PARTNERSHIPS

We help communities build sustainable language solutions

The Language Conservancy has, since 2005, created dozens of successful partnerships with language communities across the United States, Canada, and Australia. We highly value building relationships with Indigenous groups and our priority remains constructing a network of languages revitalized across the world.

Visit our TLC Canada, TLC Australia, and Consorcio de Lenguas en Riesgo websites to learn more about our latest projects.

UNITED STATES & CANADA

The Language Conservancy began working with the Apache Language Consortium in 2017 to produce a dictionary of the various dialects of the Arizona Apache Language. In 2018 that partnership expanded to include the San Carlos Apache Tribe. In 2019, in partnership with Arizona State University and San Carlos Apache College, TLC held the first-ever Apache Summer Institute. Preparations are already underway for the 2020 session of what will become an annual tradition. TLC recently released a Level I Arizona Apache Textbook and work continues on the Arizona Apache Dictionary, as well as the first-ever Apache-language children’s books, and a Vocab Builder.

In 2014 The Language Conservancy partnered with the Mandan, Hidatsa and Arikara Nation in North Dakota. That same year witnessed the First Annual MHA Summer Institute. The following year saw the release of an Arikara Vocab Builder app and an Arikara Mobile Keyboard. In 2016, we made available the Arikara Level 1 Textbook. The following year saw the Fourth Annual MHA Summer Institute and the publication of an Arikara Alphabet Workbook, an Arikara Alphabet Coloring Book, an Arikara Media Player app and the children’s book Prairie Dog Goes to School alongside the Arikara Dictionary.

As part of the NENAS (North East Native Advancing Society) Curriculum Project, TLC’s leading language revitalization experts have begun to develop picture books which will be available to all language learners, with particular emphasis on pre-school and elementary aged children. Each picture book will be culturally appropriate and will support language learning in the classroom and at home.

TLC has begun development on two elementary picture books for the Plains Beaver community as part of the NENAS (North East Native Advancing Society) Curriculum Project. These educational stories introduce readers to foundational grammar and vocabulary and equip early learners with the tools they need to achieve fluency in their target language.

The Language Conservancy partnered in 2018 with the Kainai First Nation of the Blackfoot Confederacy in Alberta, Canada. That year, we developed a Level 1 poster series for the elementary classroom. Plans are now in the works for a Blackfoot Winter Institute to train educators to teach the language using best methods to immerse children in the Blackfoot language and get them speaking.

The Language Conservancy partnered in 2016 with Saint Labre Indian School in Montana to develop a Northern Cheyenne Level 1 Textbook. The Northern Cheyenne Language Consortium was founded in 2018. The effort to revitalize the language has seen the release of the Northern Cheyenne Vocab Builder app and several children’s books. The Consortium is now working to produce the first textbooks for the language alongside the Northern Cheyenne Online Audio Dictionary, and mobile apps for the Northern Cheyenne Dictionary and the Northern Cheyenne Media Player.

The Language Conservancy collaborated briefly with Fresno State University on an online dictionary for the Chukchansi people of California.

The Language Conservancy partnered with the Cowlitz Indian Tribe in 2019. The first stage of the revitalization of the Cowlitz language, now underway, includes laying the groundwork for an easily accessible, online dictionary.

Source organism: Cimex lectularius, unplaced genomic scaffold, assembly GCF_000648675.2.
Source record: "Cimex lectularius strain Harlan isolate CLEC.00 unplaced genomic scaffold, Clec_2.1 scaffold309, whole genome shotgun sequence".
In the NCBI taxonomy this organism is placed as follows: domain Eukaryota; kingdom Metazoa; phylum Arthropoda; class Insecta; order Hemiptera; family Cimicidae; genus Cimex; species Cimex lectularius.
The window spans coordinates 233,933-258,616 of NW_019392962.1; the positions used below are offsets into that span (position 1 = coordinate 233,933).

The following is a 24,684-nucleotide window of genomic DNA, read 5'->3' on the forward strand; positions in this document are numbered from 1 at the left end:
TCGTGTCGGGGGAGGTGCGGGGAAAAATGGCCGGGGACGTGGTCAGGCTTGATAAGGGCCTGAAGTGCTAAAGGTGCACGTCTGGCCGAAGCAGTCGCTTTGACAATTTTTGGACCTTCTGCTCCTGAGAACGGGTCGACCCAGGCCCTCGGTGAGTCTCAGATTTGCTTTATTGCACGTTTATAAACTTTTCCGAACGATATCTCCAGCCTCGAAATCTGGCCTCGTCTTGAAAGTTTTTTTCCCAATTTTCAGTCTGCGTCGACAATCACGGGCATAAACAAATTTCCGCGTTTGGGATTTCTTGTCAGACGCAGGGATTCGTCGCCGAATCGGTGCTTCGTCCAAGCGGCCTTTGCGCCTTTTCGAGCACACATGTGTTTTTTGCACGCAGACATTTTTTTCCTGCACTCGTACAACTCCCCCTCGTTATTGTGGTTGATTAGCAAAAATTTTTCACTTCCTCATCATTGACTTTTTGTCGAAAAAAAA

TLC is recently released two beginner level pictures books, and accompanying videos, for the Moose Cree First Nation which introduce learners to a wide range of elementary vocabulary and familiarizes them with basic principles of grammar, such as prepositions and conjugation.

As part of the NENAS (North East Native Advancing Society) Curriculum Project, TLC’s leading language revitalization experts have begun to develop picture books which will be available to all language learners, with particular emphasis on pre-school and elementary aged children. Each picture book will be culturally appropriate and will support language learning in the classroom and at home.

The Language Conservancy works with schools and organizations on the Crow Indian Reservation in Montana to develop language revitalization solutions for the Crow (Apsáalooke) language. TLC has partnered with the native-led Crow Language Consortium to develop and publish resources for the Crow Language. These include the Crow Language Levels 1, 2, and 3 Textbooks and over half a dozen children’s books with more on the way. Work continues on the Crow Dictionary, already available online in draft.

TLC also assists with coordination of the Crow Summer Institute. This annual event provides teacher training aimed at improving language teaching capacity in schools, training a new generation of instructors for efforts like the Chickadee Lodge Immersion School, which now instructs 60 children, from Kindergarten through second grade. TLC continues to work with local Crow organizations to develop additional components key to building a thriving language infrastructure.

The Language Conservancy partnered with Dakhóta Iápi Okhódakičhiye in 2014. That same year saw the release of the Santee Dakota Level 1 Textbook. Work is currently underway for a Dakota Mobile Dictionary app and a Level 2 Textbook. A Dakota Summer Institute is planned for 2020.

The Language Conservancy partnered with the Standing Rock Sioux Tribe in 2015. The Yanktonai Dakota Level 1 Textbook and the Yanktonai Dakota Vocab Builder app became available in 2017.

The Language Conservancy partnered with the Council of Athabascan Tribal Governments in northeastern Alaska in 2019. A Rapid Word Collection in June 2019 gathered 2,303 verbs and brought the Gwich’in community together under the common goal of language revitalization.